Maryland has strict property right laws. Mining, panning and prospecting must be done with permission from the property owner; otherwise, you are trespassing. Collecting of rocks is prohibited on State owned lands unless permission is obtained from the Maryland Forest and Park Service. On Federal Park property, site of many of the old gold mines, permission must be obtained from the Superintendent of the Parks prior to any panning operations. One other caution is that it is extremely dangerous to enter any of the old mine shafts or openings.
ANON., 1830, The discovery of gold in Maryland : Amer. Jour. Sci., V. 17, p. 202.
BERNSTEIN, L.R., 1980, Minerals in the Washington, D.C. area : Md. Geol. Survey, E.S. 5, with maps.
CLEAVES, E.T., 1964, Mineral resources of Montgomery and Howard Counties : Md. Geol. Survey, 6 pp.
DUCATEL, J.T., 1838, Annual report of the geologist of Maryland.
EMMONS, E., 1849, On gold in Montgomery County, Maryland : Amer. Phil. Soc., Proc. 5, p. 85-86.
EMMONS, S.F., 1893, Progress of the precious metal industry of the United States since 1880; U.S. Geol. Survey, Mineral Res. U.S., 1892, p. 46-94.
EMMONS, S.F., 1890, Notes on the gold deposits of Montgomery County, Maryland, Maryland : Amer. Inst. Mining Eng. Trans. 18, p. 391-411.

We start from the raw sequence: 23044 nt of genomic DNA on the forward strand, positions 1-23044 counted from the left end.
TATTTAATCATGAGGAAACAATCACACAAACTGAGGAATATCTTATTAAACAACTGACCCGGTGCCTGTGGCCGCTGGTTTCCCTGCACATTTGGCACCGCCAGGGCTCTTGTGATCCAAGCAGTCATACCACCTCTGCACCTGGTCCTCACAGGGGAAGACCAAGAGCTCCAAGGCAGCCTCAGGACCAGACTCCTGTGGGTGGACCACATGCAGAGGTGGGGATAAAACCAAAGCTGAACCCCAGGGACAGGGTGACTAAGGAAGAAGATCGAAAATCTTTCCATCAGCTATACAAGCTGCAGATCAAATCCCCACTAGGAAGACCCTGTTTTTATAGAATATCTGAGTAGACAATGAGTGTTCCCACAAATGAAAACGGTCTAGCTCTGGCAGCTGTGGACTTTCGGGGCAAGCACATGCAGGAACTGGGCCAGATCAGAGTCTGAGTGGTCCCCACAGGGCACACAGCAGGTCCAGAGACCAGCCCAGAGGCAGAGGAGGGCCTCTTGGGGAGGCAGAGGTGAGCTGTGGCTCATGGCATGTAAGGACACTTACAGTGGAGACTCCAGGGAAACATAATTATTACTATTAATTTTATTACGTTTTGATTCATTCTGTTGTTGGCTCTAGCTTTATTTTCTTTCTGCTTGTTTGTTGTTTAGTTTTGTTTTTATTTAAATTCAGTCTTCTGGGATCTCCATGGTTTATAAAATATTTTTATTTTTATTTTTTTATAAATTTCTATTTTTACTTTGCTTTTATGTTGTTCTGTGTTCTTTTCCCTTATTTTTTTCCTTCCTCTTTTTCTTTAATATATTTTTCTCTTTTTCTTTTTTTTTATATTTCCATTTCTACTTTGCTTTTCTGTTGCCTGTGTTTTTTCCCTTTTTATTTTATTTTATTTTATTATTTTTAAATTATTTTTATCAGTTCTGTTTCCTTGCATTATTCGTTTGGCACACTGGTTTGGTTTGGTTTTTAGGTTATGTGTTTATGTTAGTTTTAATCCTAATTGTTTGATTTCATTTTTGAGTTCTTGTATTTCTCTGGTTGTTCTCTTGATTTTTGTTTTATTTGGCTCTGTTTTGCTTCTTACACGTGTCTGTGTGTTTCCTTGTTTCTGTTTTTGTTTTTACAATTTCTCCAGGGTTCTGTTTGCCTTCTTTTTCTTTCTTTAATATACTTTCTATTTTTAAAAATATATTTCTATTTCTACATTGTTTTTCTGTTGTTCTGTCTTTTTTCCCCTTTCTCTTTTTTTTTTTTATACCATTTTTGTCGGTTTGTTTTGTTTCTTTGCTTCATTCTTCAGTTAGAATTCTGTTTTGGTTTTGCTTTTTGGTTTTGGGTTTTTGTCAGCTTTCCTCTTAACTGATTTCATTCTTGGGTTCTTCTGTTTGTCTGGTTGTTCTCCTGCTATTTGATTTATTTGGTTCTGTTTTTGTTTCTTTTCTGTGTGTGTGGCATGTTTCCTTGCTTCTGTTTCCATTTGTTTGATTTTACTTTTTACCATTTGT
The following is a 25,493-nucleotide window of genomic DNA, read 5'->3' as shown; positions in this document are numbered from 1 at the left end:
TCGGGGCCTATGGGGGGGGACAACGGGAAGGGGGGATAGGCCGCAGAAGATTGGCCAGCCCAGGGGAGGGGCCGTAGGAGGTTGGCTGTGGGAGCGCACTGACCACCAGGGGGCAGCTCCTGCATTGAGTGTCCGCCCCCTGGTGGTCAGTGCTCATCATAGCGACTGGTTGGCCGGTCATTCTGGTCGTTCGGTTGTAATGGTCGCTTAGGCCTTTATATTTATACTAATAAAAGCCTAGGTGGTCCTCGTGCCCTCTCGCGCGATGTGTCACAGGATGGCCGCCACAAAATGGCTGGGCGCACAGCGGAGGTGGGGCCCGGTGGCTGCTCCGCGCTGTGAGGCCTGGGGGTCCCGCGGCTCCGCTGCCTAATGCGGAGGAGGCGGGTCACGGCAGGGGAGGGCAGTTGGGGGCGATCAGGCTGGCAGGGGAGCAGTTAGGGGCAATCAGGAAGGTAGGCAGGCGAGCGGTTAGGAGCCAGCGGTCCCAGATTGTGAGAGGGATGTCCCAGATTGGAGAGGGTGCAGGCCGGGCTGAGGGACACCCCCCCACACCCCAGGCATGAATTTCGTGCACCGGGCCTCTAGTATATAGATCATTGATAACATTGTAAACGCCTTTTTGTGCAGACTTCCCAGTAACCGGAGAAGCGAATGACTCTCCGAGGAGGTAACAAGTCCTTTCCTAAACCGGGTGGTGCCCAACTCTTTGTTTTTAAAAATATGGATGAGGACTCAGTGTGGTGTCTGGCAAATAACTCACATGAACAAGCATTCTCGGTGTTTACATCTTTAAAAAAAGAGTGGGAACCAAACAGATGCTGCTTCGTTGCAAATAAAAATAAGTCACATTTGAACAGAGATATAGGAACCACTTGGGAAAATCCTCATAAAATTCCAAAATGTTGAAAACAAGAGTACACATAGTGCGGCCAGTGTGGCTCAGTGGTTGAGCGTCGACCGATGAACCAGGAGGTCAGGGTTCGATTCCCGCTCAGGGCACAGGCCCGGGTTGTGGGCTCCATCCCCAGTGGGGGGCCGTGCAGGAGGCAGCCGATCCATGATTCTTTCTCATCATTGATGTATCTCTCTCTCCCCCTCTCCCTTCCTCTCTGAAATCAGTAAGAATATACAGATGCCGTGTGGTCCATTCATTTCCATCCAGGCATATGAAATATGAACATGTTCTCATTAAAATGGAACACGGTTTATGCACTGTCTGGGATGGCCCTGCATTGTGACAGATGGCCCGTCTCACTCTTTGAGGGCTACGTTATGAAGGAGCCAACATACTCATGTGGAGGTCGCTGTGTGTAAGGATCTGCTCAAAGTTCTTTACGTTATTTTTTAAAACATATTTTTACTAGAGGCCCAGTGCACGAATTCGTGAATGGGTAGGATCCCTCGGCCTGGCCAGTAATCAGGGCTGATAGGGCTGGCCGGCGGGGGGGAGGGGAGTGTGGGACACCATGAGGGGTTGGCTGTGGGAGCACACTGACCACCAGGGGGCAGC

FROELICH, A.J., 1975, Mineral resources of Montgomery County, Maryland : U.S. Geol. Survey, Misc. Inv. Series, Map I-920-E, scale 1:62,500.
HEYL, A.V. and PEARRE, N.C., 1965, Copper, zinc, lead, iron, cobalt and barite deposits in the Piedmont Upland of Maryland : Md. Geol. Survey, Bull. 28, 65 pp.
INGALLS, E.T., 1960, The discovery of gold at Great Falls, Maryland : privately printed, 17 pp.
JUSTICE, G.M., 1849, Gold from Montgomery County, Maryland : Amer. Phil. Soc., Proc 5, p. 84-85.
OSTRANDER, C.W. and PRICE, W.E., 1940, Minerals of Maryland : Md. Nat. History Soc., Baltimore, Md., 88 pp.
REED, J.C., Jr., and REED, J.C., 1969, Gold veins near Great Falls, Maryland : U.S. Geol. Survey, Bull. 1286, 21 pp.
REED, J.C., Jr., and REED, J.C., 1967, Gold deposits near Great Falls, Maryland : Washington Acad. Sci. Jour., V. 56, p. 213-224.
SHOSTECK, R., 1953, There's gold in them hills near Great Falls, Maryland : Silver Spring, Md., privately printed, 7 pp.
SINGEWALD, J.T., 1946, Mineral resources of Carroll and Frederick Counties : in : The physical features of Carroll County and Frederick County, Md. Geol. Survey, p. 132-162.
ULKE, T., 1939, Gold mining past and present near Washington, D.C. : Rocks and Minerals, V. 14, N. 10, p. 299-305.
WEED, W.H., 1905, Notes on the gold veins near Great Falls, Maryland : U.S. Geol. Survey Bull. 260, p. 128-131.
This pamphlet was prepared in 1987 by Karen R. Kuff.
Compiled by the Maryland Geological Survey, 2300 St. Paul Street, Baltimore, MD 21218
This electronic version of "Gold in Maryland " was prepared by Bob Conkwright, Division of Coastal and Estuarine Geology, Maryland Geological Survey.